WASHINGTON — As public evidence mounts that the Chinese military is responsible for stealing massive amounts of U.S. government data and corporate trade secrets, the Obama administration is eyeing fines and other trade actions it may take against Beijing or any other country guilty of cyberespionage.
According to officials familiar with the plans, the White House will lay out a new report today that suggests initial, more-aggressive steps the United States would take in response to what top authorities say has been an unrelenting campaign of cyberstealing linked to the Chinese government. The officials spoke to the Associated Press on condition of anonymity because they were not authorized to speak publicly about the threatened action.
The White House plans come after a Virginia-based cybersecurity firm released a torrent of details Monday that tied a secret Chinese military unit in Shanghai to years of cyberattacks against U.S. companies. After analyzing breaches that compromised more than 140 organizations, Mandiant has concluded that they can be linked to the People's Liberation Army's Unit 61398.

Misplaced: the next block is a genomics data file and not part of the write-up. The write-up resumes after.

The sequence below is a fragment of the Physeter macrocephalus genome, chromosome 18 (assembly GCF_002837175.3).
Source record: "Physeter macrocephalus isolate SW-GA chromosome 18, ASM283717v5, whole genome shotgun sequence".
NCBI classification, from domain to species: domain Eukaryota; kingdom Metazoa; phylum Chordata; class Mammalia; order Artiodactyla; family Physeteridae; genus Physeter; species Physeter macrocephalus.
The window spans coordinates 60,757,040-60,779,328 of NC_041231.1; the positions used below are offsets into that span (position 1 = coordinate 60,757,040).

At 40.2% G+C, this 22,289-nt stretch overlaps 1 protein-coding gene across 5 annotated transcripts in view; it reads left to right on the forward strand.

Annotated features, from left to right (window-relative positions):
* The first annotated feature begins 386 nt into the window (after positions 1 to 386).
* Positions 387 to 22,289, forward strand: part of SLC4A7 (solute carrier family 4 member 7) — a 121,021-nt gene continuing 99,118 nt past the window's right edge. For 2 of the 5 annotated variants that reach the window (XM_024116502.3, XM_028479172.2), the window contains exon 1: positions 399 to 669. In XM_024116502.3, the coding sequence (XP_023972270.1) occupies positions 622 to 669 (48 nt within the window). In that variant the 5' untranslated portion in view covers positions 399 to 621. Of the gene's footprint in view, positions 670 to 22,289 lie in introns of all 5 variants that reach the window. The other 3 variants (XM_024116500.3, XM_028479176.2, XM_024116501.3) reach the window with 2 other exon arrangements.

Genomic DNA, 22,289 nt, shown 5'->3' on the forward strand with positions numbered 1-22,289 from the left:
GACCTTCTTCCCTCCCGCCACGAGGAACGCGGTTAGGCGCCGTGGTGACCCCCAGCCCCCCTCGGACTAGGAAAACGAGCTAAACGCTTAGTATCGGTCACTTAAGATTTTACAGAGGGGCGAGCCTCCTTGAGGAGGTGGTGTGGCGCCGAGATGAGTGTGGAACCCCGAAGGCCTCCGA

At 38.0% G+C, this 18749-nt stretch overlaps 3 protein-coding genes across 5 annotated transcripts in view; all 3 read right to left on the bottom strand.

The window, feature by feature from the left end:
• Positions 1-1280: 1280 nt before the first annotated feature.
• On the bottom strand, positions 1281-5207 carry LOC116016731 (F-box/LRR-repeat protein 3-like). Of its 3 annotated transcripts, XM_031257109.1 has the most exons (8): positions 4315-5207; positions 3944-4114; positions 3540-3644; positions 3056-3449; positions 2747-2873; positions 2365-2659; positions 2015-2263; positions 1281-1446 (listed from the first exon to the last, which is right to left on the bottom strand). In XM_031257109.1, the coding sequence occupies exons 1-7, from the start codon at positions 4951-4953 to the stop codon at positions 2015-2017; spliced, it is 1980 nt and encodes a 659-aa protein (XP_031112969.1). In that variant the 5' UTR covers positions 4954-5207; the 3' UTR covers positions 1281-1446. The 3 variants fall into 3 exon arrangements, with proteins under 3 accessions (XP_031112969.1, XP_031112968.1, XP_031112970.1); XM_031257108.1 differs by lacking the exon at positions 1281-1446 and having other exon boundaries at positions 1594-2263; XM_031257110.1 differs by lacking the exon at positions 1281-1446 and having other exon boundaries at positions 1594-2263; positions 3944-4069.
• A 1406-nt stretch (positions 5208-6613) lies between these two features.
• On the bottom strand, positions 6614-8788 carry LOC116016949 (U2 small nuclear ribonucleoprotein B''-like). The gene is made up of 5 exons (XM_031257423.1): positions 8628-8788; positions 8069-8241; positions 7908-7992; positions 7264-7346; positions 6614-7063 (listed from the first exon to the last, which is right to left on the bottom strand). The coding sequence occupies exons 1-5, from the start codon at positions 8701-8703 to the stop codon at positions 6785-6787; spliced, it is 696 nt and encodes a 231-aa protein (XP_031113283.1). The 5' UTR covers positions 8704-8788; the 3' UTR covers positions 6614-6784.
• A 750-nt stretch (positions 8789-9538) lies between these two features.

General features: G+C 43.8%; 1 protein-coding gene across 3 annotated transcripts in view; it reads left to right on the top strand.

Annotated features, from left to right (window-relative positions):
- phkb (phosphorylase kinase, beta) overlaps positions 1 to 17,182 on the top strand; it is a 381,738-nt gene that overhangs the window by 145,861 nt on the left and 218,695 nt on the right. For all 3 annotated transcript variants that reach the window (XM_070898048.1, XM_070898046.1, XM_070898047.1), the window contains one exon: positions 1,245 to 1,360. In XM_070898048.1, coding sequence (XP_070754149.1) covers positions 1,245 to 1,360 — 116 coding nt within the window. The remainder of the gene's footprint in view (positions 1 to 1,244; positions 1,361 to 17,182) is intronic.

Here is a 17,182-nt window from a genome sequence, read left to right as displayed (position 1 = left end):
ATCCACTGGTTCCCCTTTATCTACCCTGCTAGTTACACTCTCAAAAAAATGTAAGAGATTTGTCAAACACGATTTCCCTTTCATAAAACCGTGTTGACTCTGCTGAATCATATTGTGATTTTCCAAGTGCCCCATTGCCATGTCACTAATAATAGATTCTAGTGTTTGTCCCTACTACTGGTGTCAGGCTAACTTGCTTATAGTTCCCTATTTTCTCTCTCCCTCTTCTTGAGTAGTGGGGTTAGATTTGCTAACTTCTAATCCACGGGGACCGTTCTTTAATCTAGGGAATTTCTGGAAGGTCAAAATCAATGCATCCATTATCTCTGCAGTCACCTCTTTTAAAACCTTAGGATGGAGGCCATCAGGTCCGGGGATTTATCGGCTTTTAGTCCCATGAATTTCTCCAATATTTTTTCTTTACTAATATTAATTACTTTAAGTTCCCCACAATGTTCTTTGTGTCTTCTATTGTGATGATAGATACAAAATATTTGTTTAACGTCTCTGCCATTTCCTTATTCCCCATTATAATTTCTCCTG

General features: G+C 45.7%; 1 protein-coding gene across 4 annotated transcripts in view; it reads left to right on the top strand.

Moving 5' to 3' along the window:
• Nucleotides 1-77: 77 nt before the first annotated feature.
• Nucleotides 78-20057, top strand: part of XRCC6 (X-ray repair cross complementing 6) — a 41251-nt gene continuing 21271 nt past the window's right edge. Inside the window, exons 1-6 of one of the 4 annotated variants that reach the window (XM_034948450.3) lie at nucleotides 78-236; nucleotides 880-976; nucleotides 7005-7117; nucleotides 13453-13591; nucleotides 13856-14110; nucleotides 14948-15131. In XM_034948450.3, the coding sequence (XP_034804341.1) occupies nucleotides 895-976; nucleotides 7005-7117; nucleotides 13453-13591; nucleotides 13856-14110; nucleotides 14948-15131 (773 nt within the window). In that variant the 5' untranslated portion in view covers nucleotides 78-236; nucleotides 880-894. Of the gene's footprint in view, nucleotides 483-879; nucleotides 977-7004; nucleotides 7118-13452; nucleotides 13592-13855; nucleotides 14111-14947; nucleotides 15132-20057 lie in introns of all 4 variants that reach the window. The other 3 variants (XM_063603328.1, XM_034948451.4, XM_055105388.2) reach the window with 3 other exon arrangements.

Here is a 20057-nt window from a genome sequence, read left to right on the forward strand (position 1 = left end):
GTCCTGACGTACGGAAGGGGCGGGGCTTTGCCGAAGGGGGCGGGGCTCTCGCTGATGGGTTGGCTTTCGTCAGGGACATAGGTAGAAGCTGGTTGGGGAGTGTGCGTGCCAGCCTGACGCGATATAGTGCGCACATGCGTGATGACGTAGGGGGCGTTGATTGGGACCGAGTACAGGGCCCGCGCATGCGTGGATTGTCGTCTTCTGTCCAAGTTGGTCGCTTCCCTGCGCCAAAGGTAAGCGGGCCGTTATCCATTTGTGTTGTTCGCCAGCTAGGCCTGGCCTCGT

Military experts believe the unit is part of the People's Liberation Army's cybercommand, which is under the direct authority of the General Staff Department, China's version of the Joint Chiefs of Staff. As such, its activities would be likely to be authorized at the highest levels of China's military.
The release of Mandiant's report, complete with details on three of the alleged hackers and photos of one of the military unit's buildings in Shanghai, makes public what U.S. authorities have said less publicly for years. But it also increases the pressure on the United States to take more forceful action against the Chinese for what experts say has been years of systematic espionage.
"If the Chinese government flew planes into our airspace, our planes would escort them away. If it happened two, three or four times, the president would be on the phone and there would be threats of retaliation," said former FBI executive assistant director Shawn Henry. "This is happening thousands of times a day. There needs to be some definition of where the red line is and what the repercussions would be."
Henry, now president of the security firm CrowdStrike, said that rather than tell companies to increase their cybersecurity, the government needs to focus more on how to deter the hackers and the nations that are backing them.
The Chinese government has denied involvement in the attacks tracked by Mandiant. Instead, the Foreign Ministry said that China, too, is a victim of hacking, some of it traced to the United States.